When a curator of the bird collection at the Smithsonian’s National Zoo in Washington arrived for work Monday morning, she was shocked to see a wild fox leave the flamingo’s habitat.
By then it was too late.
The fox had killed 25 American flamingos and a northern ruddy duck, apparently after gnawing a baseball-sized hole in the chain-link fence surrounding the birds’ outdoor patio.
“I can’t even imagine the effort,” Brandie Smith, director of the National Zoo and the Smithsonian Conservation Biology Institution’s director, said in an interview, adding that it was most likely the work of “a very determined fox” who was able to have been trying to support their young, known as kits.
Now the zoo is tightening security around its bird exhibits in case the escaped fox strikes again.
The zoo called it “the first breach in the predator mesh” at its flamingo exhibit, a 9,750-square-foot expanse with a heated pool and barn, which has remained largely unchanged since the 1970s. Three other flamingos they were injured in the attack and were being treated at the zoo’s veterinary hospital.
“This is a heartbreaking loss for us and for everyone who cares about our animals,” Dr. Smith said in a statement. “The barrier we use passed inspection and is used by other accredited zoos across the country. Our focus now is on the welfare of the remaining flock and strengthening our habitats.”
Known for their bright pink plumage and graceful one-legged stance, flamingos can live for 40 to 60 years, and the zoo still has 49 in its collection. Although they are not considered endangered, they are relatively rare in the United States. But they have been known to defy the odds.
In March, a fishing guide spotted an African flamingo known simply as No. 492 in Port Lavaca, Texas, 17 years after it flew away from the Sedgwick County Zoo in Wichita, Kansas.
Foxes have also been known to prowl around Washington. Last month, a fox roaming the Capitol bit at least nine people, including a member of Congress, before it was caught, euthanized and tested positive for rabies. The three fox cubs were also euthanized due to their exposure to their rabid mother.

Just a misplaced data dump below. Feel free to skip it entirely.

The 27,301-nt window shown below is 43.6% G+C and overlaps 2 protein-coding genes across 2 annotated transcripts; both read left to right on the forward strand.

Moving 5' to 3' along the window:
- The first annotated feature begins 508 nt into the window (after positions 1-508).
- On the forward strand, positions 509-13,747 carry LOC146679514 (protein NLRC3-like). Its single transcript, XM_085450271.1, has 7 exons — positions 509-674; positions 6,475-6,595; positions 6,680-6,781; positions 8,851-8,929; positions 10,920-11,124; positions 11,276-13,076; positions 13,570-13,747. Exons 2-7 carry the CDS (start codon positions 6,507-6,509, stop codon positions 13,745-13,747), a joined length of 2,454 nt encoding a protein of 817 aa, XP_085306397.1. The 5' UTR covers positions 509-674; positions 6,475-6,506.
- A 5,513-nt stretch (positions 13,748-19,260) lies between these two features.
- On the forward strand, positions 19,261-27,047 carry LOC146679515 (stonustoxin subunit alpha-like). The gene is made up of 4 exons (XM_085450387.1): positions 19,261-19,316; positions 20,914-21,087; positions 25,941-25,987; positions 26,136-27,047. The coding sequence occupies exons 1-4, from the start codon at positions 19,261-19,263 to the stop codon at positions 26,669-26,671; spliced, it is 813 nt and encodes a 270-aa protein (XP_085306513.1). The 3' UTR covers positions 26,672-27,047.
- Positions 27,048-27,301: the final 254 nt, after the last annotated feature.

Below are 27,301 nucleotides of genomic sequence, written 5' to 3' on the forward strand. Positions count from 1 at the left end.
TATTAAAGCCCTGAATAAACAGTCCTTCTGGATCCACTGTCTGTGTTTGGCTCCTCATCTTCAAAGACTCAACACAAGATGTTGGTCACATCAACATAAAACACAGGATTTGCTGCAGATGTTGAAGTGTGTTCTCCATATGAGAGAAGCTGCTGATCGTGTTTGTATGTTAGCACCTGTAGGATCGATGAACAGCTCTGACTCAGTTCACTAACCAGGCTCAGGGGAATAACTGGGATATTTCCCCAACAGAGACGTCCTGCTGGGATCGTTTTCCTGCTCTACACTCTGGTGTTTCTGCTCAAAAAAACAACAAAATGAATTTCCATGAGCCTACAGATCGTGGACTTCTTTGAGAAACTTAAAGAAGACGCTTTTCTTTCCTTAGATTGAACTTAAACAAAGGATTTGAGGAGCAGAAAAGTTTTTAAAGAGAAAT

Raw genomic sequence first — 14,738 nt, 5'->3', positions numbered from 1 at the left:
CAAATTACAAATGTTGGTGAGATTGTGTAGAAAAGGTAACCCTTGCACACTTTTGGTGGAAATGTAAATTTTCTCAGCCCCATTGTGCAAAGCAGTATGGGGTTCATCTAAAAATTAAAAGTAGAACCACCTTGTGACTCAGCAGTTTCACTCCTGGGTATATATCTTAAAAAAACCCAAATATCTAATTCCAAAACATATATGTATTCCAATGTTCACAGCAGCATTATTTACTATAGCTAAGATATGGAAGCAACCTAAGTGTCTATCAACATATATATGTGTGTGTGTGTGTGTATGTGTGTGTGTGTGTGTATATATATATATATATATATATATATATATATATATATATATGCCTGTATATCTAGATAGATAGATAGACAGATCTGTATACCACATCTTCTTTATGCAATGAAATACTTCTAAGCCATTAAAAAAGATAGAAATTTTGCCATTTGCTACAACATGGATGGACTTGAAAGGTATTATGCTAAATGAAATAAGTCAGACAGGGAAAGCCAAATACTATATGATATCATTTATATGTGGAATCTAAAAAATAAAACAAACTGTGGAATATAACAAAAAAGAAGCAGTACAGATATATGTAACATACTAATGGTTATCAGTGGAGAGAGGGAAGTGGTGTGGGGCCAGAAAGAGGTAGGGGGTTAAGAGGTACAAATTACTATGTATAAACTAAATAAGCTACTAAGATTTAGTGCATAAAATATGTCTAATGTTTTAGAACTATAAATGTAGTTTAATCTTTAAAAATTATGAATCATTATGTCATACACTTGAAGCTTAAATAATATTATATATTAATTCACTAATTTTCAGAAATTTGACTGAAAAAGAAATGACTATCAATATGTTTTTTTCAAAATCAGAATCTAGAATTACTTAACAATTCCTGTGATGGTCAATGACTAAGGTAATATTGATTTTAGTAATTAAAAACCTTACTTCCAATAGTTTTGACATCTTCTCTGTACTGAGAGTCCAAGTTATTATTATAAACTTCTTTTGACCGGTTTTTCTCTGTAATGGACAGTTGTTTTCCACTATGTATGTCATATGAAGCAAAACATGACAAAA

Officials at the National Zoo said employees check the perimeters of bird exhibits twice a day to make sure they are intact, and nothing happened when the outdoor patios surrounding the Bird House were last inspected. at 2:30 p.m. on Sunday.
But after the birds were found mutilated Monday morning, zoo workers noticed a small hole in the mesh enclosure, which was last replaced in 2017 and passed an accreditation inspection by the Association of Zoos. and Aquariums.
Dr Smith said the zoo was now adding more wire mesh around the flamingo area and other bird enclosures, and installing more electrified fences to repel foxes and other predators, such as raccoons, that live near the zoo. .
Zoo workers, he said, were also setting up live traps to catch wild animals and digital cameras with infrared motion sensors to monitor the movements of any creatures that might be sniffing the zoo grounds at night.
The surviving flamingos were moved inside their stable and the remaining ducks to a covered, secure outdoor space, zoo officials said. But zoo workers tending to the herds were still devastated, Dr. Smith said.
“This is an amazing team of people who had to respond to the death of the flamingos and also make sure that the rest of the flamingos and all the other birds were protected,” he said. “The whole team is still in shock.”